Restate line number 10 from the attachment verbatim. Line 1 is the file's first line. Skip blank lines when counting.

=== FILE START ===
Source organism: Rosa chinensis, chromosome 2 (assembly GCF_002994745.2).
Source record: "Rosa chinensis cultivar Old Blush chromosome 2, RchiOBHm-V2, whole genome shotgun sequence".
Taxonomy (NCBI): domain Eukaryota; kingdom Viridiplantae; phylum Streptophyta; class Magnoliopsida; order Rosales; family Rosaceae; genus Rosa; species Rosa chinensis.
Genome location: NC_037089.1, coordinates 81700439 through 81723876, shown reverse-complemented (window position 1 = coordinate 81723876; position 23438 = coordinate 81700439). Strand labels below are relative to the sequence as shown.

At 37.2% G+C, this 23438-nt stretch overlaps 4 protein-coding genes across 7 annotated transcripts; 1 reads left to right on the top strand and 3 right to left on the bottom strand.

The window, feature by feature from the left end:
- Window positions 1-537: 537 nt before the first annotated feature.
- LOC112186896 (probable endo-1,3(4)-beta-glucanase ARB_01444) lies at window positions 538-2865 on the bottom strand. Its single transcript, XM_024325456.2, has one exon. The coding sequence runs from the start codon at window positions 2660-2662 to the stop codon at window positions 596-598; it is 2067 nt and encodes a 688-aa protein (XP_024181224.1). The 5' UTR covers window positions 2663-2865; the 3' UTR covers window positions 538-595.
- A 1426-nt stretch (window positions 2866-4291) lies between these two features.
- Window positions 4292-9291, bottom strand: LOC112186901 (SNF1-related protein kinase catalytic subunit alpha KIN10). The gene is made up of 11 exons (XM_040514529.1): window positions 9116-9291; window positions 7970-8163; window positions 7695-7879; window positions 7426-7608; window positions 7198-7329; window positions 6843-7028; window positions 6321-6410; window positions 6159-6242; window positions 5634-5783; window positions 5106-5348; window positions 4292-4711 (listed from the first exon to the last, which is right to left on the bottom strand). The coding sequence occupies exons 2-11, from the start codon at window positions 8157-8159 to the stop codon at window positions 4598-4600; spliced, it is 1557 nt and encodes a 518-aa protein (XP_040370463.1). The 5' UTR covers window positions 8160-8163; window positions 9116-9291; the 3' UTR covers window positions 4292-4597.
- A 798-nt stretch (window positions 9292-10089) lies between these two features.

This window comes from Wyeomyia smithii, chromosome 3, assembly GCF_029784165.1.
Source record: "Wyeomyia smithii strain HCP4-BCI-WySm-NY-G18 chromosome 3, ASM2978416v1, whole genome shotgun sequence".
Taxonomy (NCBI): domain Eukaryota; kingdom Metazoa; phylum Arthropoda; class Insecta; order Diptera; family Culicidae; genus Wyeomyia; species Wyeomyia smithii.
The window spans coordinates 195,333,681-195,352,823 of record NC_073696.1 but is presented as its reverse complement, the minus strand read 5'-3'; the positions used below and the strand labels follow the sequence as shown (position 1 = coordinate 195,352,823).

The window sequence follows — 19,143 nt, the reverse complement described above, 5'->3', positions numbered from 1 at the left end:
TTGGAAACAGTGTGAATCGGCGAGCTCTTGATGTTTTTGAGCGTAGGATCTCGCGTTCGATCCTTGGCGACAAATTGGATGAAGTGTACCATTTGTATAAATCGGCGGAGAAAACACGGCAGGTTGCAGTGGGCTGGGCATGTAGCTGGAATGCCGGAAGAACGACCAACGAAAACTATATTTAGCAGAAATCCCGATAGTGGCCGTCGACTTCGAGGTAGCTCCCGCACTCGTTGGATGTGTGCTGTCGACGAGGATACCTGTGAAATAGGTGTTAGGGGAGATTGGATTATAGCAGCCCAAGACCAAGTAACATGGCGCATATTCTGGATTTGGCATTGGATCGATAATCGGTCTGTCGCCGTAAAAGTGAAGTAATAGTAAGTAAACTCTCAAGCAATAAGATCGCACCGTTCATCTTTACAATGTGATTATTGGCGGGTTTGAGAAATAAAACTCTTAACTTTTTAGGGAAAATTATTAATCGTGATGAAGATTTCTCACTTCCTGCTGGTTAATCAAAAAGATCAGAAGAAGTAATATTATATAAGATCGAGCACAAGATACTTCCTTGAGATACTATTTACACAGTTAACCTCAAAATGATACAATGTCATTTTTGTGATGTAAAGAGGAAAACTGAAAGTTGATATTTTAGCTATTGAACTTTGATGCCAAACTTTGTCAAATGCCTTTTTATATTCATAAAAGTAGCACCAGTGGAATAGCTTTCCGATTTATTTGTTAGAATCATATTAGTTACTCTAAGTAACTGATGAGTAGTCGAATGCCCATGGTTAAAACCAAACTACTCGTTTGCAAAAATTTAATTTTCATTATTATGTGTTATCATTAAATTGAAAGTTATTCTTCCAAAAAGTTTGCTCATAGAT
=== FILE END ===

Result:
- Window positions 4292-9291, bottom strand: LOC112186901 (SNF1-related protein kinase catalytic subunit alpha KIN10). The gene is made up of 11 exons (XM_040514529.1): window positions 9116-9291; window positions 7970-8163; window positions 7695-7879; window positions 7426-7608; window positions 7198-7329; window positions 6843-7028; window positions 6321-6410; window positions 6159-6242; window positions 5634-5783; window positions 5106-5348; window positions 4292-4711 (listed from the first exon to the last, which is right to left on the bottom strand). The coding sequence occupies exons 2-11, from the start codon at window positions 8157-8159 to the stop codon at window positions 4598-4600; spliced, it is 1557 nt and encodes a 518-aa protein (XP_040370463.1). The 5' UTR covers window positions 8160-8163; window positions 9116-9291; the 3' UTR covers window positions 4292-4597.